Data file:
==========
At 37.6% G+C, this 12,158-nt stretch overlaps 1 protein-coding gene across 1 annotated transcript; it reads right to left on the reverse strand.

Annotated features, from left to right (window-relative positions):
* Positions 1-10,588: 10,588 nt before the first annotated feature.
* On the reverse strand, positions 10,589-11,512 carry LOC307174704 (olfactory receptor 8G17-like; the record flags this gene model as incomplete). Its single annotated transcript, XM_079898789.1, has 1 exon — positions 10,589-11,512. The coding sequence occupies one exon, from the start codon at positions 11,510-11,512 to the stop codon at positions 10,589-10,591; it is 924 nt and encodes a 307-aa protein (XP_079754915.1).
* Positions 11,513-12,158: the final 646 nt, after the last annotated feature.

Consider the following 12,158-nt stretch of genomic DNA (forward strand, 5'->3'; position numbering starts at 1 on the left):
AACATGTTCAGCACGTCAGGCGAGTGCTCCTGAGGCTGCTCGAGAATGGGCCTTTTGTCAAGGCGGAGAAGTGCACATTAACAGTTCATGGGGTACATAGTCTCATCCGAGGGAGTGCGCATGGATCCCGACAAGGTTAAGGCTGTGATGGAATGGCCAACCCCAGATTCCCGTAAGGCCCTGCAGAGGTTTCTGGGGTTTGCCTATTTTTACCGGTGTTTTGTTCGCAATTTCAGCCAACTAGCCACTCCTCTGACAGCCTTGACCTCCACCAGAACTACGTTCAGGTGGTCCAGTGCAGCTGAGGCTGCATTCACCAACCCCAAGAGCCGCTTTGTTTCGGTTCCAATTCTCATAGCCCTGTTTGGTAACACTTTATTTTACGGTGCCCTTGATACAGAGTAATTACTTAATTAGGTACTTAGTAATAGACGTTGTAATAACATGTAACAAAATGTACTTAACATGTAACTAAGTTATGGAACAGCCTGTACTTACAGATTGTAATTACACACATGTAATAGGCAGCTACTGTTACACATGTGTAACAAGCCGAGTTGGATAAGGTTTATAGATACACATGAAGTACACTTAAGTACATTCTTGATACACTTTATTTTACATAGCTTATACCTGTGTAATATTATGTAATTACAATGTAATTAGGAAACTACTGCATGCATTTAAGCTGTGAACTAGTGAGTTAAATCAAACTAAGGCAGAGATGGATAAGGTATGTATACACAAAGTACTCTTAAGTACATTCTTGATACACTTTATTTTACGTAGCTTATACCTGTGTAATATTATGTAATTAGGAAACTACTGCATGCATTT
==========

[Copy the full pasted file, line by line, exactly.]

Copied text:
At 37.6% G+C, this 12,158-nt stretch overlaps 1 protein-coding gene across 1 annotated transcript; it reads right to left on the reverse strand.

Annotated features, from left to right (window-relative positions):
* Positions 1-10,588: 10,588 nt before the first annotated feature.
* On the reverse strand, positions 10,589-11,512 carry LOC307174704 (olfactory receptor 8G17-like; the record flags this gene model as incomplete). Its single annotated transcript, XM_079898789.1, has 1 exon — positions 10,589-11,512. The coding sequence occupies one exon, from the start codon at positions 11,510-11,512 to the stop codon at positions 10,589-10,591; it is 924 nt and encodes a 307-aa protein (XP_079754915.1).
* Positions 11,513-12,158: the final 646 nt, after the last annotated feature.

Consider the following 12,158-nt stretch of genomic DNA (forward strand, 5'->3'; position numbering starts at 1 on the left):
AACATGTTCAGCACGTCAGGCGAGTGCTCCTGAGGCTGCTCGAGAATGGGCCTTTTGTCAAGGCGGAGAAGTGCACATTAACAGTTCATGGGGTACATAGTCTCATCCGAGGGAGTGCGCATGGATCCCGACAAGGTTAAGGCTGTGATGGAATGGCCAACCCCAGATTCCCGTAAGGCCCTGCAGAGGTTTCTGGGGTTTGCCTATTTTTACCGGTGTTTTGTTCGCAATTTCAGCCAACTAGCCACTCCTCTGACAGCCTTGACCTCCACCAGAACTACGTTCAGGTGGTCCAGTGCAGCTGAGGCTGCATTCACCAACCCCAAGAGCCGCTTTGTTTCGGTTCCAATTCTCATAGCCCTGTTTGGTAACACTTTATTTTACGGTGCCCTTGATACAGAGTAATTACTTAATTAGGTACTTAGTAATAGACGTTGTAATAACATGTAACAAAATGTACTTAACATGTAACTAAGTTATGGAACAGCCTGTACTTACAGATTGTAATTACACACATGTAATAGGCAGCTACTGTTACACATGTGTAACAAGCCGAGTTGGATAAGGTTTATAGATACACATGAAGTACACTTAAGTACATTCTTGATACACTTTATTTTACATAGCTTATACCTGTGTAATATTATGTAATTACAATGTAATTAGGAAACTACTGCATGCATTTAAGCTGTGAACTAGTGAGTTAAATCAAACTAAGGCAGAGATGGATAAGGTATGTATACACAAAGTACTCTTAAGTACATTCTTGATACACTTTATTTTACGTAGCTTATACCTGTGTAATATTATGTAATTAGGAAACTACTGCATGCATTT